Arrowsmith v. Gleason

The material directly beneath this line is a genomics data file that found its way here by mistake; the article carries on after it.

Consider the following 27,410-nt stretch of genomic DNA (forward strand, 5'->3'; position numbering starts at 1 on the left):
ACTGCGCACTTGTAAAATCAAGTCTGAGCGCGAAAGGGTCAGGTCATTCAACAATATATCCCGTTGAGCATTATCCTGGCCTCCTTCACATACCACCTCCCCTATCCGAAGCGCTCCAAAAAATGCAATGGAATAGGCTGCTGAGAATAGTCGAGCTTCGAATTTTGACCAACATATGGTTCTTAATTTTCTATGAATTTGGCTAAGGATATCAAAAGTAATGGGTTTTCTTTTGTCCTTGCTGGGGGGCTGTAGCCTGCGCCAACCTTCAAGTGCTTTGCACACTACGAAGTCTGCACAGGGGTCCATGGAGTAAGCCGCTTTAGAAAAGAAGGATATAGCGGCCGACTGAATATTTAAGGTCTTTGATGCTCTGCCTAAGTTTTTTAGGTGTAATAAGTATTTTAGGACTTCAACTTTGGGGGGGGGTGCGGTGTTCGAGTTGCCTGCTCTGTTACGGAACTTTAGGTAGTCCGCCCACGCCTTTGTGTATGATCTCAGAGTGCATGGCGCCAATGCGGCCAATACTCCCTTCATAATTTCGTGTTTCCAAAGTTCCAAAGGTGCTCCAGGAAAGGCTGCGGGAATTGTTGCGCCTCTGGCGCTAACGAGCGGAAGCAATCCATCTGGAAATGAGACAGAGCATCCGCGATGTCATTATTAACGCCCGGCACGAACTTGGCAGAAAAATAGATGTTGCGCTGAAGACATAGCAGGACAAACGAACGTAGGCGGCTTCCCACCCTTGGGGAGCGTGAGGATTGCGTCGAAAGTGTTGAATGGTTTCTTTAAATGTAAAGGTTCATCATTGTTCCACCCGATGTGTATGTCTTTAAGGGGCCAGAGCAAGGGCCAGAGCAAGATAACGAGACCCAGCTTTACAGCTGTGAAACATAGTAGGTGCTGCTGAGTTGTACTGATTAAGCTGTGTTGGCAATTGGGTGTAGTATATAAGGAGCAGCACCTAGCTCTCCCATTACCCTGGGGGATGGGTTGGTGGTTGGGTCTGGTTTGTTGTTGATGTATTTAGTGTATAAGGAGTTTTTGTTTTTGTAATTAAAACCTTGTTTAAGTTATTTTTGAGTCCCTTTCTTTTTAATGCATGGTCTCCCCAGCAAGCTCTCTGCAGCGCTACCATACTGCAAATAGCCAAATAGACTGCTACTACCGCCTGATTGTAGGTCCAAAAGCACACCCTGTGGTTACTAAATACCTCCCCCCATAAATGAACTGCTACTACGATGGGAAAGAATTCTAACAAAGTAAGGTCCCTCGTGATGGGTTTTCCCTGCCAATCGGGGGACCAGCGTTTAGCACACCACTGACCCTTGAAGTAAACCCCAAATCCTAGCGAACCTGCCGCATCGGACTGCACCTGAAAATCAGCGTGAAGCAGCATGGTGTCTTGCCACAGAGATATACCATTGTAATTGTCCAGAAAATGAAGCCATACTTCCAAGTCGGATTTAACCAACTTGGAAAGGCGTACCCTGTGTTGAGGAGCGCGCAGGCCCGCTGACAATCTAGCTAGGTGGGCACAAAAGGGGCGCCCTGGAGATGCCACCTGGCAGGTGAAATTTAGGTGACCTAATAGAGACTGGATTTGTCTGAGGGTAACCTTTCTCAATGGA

In Arrowsmith v. Gleason, 129 U.S. 86 (1889), the grounds of the jurisdiction of the Circuit Court of the United States to entertain an original suit - the parties being citizens of different States - to set aside a sale of lands fraudulently made by the guardian of an infant, under authority derived from a Probate Court, are thus stated: "These principles control the present case, which, although involving rights arising under judicial proceedings in another jurisdiction, is an original, independent suit for equitable relief between the parties; such relief being grounded upon a new state of facts, disclosing not only imposition upon a court of justice in procuring from it authority to sell an infant's lands when there was no necessity therefor, but actual fraud in the exercise, from time to time, of the authority so obtained. As the case is within the equity jurisdiction of the Circuit Court, as defined by the Constitution and laws of the United States, that court may, by its decree, lay hold of the parties, and compel them to do what according to the principles of equity they ought to do, thereby securing and establishing the rights of which the plaintiff is alleged to have been deprived by fraud and collusion."